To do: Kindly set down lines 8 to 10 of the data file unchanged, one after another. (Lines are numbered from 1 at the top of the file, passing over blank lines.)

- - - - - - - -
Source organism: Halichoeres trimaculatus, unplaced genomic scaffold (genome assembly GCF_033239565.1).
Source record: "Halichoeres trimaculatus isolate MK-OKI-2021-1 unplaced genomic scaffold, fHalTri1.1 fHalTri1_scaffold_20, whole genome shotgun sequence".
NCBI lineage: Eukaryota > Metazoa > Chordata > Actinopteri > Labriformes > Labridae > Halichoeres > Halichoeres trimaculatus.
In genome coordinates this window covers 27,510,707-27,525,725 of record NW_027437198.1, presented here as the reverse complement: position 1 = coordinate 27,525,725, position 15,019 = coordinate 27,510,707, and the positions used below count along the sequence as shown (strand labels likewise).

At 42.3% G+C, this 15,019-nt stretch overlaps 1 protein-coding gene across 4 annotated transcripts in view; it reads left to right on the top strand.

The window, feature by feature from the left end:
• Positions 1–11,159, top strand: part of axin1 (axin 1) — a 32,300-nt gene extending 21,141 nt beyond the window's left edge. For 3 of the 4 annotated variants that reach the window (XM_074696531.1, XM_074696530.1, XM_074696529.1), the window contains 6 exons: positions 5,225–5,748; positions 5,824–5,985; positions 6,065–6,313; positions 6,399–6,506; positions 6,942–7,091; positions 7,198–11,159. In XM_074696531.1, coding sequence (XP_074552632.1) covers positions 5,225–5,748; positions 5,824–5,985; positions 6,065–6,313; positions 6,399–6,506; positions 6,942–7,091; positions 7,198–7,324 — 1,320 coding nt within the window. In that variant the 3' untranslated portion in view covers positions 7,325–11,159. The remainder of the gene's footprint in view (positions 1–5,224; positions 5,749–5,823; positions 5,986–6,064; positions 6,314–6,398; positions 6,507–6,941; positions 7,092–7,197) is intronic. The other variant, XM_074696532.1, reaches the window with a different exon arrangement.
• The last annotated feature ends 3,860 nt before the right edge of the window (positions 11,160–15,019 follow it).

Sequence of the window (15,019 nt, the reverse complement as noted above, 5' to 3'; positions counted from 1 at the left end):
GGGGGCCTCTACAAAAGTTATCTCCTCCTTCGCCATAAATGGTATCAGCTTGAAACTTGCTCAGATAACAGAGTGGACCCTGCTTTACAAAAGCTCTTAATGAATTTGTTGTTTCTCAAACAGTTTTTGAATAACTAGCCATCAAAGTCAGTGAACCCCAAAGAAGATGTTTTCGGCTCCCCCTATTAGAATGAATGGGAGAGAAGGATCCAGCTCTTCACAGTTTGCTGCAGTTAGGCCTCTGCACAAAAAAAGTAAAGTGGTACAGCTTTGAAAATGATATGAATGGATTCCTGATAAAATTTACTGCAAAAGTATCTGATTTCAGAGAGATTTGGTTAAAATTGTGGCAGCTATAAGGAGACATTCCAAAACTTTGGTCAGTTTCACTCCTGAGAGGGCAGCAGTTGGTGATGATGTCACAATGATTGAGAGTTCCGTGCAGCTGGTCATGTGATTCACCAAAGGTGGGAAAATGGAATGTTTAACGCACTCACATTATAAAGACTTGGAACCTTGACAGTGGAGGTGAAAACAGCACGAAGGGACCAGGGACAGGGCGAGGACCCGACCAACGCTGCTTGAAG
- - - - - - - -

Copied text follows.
• The last annotated feature ends 3,860 nt before the right edge of the window (positions 11,160–15,019 follow it).

Sequence of the window (15,019 nt, the reverse complement as noted above, 5' to 3'; positions counted from 1 at the left end):
GGGGGCCTCTACAAAAGTTATCTCCTCCTTCGCCATAAATGGTATCAGCTTGAAACTTGCTCAGATAACAGAGTGGACCCTGCTTTACAAAAGCTCTTAATGAATTTGTTGTTTCTCAAACAGTTTTTGAATAACTAGCCATCAAAGTCAGTGAACCCCAAAGAAGATGTTTTCGGCTCCCCCTATTAGAATGAATGGGAGAGAAGGATCCAGCTCTTCACAGTTTGCTGCAGTTAGGCCTCTGCACAAAAAAAGTAAAGTGGTACAGCTTTGAAAATGATATGAATGGATTCCTGATAAAATTTACTGCAAAAGTATCTGATTTCAGAGAGATTTGGTTAAAATTGTGGCAGCTATAAGGAGACATTCCAAAACTTTGGTCAGTTTCACTCCTGAGAGGGCAGCAGTTGGTGATGATGTCACAATGATTGAGAGTTCCGTGCAGCTGGTCATGTGATTCACCAAAGGTGGGAAAATGGAATGTTTAACGCACTCACATTATAAAGACTTGGAACCTTGACAGTGGAGGTGAAAACAGCACGAAGGGACCAGGGACAGGGCGAGGACCCGACCAACGCTGCTTGAAG